We responded to the resounding public desire for the inclusion of skate amenities beyond parks.  Vancouver CitySkate offers a new paradigm to parks and recreation planning, creating opportunities for small-wheeled sports to be integrated into active transportation networks, streets and plazas, resulting in an equitable and interconnected city-wide network. The strategy challenges planners, private developers and landscape architects to embrace animating public spaces by supporting this “tactical recreation” group who interpret the city through movement. The implementation of Vancouver Cityskate will incentivize active living, engage youth and inspire creativity in our shared urban landscape.

sθәqәlxenәm ts’exwts’áxwi7 (Rainbow Park) (Vancouver, BC)


Category, Small-scale public landscapes designed by a landscape architect

sθәqәlxenәm ts’exwts’áxwi7 is a place of gathering and enchanting encounters in the heart of Downtown Vancouver. It is a benchmark for Canadian landscape architecture that brings action to reconciliation by reintroducing language to the land and redefining perceptions of urban park planning and design. The park’s name – meaning rainbow – was gifted by the Musqueam, Squamish and Tsleil-Waututh Nations, describing a place remembered for its abundant water where sun and mist danced around marshlands to form rainbows. Today, water from the splash pad catches sun rays before being recirculated to lush plants carefully selected for their cultural significance to Host Nations and their relation to local habitats. “Rainbow Park” serves 30,000 neighbours through complex terracing, elevated walkways and an integrated café pavilion that makes space for a vibrant and diverse community to come together. The result is a deeply connected, multi-dimensional experience that bridges nature and culture, past and future.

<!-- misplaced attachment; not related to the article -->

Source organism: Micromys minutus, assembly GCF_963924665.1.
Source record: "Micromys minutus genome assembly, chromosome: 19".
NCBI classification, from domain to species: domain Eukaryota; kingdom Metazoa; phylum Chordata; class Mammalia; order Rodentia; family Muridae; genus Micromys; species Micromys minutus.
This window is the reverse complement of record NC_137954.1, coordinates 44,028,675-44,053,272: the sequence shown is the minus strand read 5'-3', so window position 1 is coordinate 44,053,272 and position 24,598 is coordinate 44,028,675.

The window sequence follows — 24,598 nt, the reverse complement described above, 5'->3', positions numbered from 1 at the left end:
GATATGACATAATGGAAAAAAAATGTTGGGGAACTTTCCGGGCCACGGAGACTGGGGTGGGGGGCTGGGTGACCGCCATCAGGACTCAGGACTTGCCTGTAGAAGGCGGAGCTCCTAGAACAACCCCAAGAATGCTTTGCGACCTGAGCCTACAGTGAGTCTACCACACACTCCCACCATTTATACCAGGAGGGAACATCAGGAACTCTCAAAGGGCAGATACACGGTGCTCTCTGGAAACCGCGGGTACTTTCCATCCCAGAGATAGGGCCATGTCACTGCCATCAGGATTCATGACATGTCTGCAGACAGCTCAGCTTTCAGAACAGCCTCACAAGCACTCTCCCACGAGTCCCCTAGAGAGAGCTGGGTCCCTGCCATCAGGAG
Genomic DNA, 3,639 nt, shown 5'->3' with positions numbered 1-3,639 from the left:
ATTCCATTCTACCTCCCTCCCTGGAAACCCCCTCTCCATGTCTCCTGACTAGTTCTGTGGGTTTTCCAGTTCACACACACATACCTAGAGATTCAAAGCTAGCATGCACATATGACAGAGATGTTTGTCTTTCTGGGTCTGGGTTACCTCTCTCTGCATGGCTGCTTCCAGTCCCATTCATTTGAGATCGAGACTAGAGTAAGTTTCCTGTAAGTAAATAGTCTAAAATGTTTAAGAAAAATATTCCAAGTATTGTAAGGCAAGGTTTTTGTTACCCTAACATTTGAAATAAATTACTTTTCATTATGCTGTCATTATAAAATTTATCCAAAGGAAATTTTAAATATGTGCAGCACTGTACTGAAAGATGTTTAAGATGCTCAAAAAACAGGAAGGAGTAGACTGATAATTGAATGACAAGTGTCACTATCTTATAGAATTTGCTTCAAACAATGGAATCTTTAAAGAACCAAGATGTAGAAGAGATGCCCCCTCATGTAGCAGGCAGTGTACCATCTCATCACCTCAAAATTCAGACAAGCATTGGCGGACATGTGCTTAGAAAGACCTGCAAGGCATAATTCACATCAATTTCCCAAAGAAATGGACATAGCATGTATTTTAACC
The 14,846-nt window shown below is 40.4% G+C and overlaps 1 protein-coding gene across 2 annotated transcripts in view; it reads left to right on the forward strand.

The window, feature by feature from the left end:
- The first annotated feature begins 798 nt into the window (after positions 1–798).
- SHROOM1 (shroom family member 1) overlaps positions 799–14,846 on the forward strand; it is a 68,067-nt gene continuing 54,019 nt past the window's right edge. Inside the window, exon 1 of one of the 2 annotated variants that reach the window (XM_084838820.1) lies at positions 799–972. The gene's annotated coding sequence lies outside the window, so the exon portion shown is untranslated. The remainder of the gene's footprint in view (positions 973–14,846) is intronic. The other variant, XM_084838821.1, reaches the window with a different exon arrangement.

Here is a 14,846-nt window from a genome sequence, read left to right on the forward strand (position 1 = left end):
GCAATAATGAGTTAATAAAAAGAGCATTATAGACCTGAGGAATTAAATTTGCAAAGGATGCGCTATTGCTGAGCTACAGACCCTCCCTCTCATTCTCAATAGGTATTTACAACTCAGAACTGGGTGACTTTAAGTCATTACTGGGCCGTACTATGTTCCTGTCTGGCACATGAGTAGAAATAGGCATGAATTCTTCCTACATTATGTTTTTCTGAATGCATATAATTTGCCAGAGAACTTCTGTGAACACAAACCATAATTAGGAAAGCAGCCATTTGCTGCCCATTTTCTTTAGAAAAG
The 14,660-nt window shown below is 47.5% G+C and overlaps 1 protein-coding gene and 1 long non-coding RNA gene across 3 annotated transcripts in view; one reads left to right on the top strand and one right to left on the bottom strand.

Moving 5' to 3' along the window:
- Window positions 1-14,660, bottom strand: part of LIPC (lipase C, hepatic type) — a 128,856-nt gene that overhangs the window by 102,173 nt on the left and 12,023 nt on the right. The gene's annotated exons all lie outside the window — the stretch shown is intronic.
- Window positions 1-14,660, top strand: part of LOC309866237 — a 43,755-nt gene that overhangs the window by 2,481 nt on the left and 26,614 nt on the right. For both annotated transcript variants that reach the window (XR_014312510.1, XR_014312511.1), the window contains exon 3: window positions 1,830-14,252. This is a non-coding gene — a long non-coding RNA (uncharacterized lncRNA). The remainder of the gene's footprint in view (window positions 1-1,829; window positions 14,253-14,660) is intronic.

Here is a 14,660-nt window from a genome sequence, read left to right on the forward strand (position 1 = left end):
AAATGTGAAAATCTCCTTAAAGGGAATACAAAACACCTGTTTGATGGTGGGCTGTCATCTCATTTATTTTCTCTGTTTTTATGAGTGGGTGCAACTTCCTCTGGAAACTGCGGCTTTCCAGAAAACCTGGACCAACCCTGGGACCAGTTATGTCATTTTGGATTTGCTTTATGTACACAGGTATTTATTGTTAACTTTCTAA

Peitree Yaoliang Eco Resort (Yaoliang Village, Houzhou Prefectural City, Anji County, Zhejiang Province, China)

PFS Studio

Greg Smallenberg, CM, BCSLA, OALA, FCSLA, FASLA
Category: Residential Landscapes Designed by a Landscape Architect

Peitree Resort is a well-executed example of the meaningful shift in interest emerging within the hospitality industry in China. This eco-resort clearly moves away from the more ubiquitous, large-scale and highly embellished Chinese tourism experiences and welcomes guests into a setting with a more Zen-like relationship between landscape and built form, between people and nature, and between history and modernity. Working with DDB Architects and BEING Studio, PFS Studio and its China-based affiliate Conglian have created a small-scale utopian retreat, offering visitors respite from the hustle and bustle of urban China by reconnecting them to serene, natural surroundings and local culture. The project blends a seamless indoor/outdoor experience while dramatically improving several degraded, on-site water courses, reviving abandoned agricultural fields, and delivering a compelling and modern interpretation of the history of this place, drawing upon the best the Anji region has to offer.

St. Andrew’s Playground Park (Toronto, ON)


James Roche, OALA, FCSLA
Category: Medium-Scale Public Landscapes Designed by a Landscape Architect

Nestled into Toronto’s dense and lively Fashion District is the re-imagined St. Andrew’s Playground Park – a newly renovated playful landscape that infuses much-needed green space that serves the fast-evolving social and recreational needs of the adjacent community. The first designated public playground in Toronto (1908), St. Andrew’s Playground Park has been transformed into a well-loved, thriving urban destination. A reorganized ground plan introduces new seating, accessible paths, a central plaza, a playground and an upgraded dog off-leash area with catenary lighting above, creating a safe and welcoming outdoor hub. Whimsical bright yellow accents unify the space – from the colourful surface treatment of the playground, to the generously scaled lounge chairs and site furniture. The mature trees are maintained and protected, supplemented with a robust urban forest succession planting plan. The canopy becomes a major park feature, providing shade and dappled light for comfort and beauty in the revitalized park.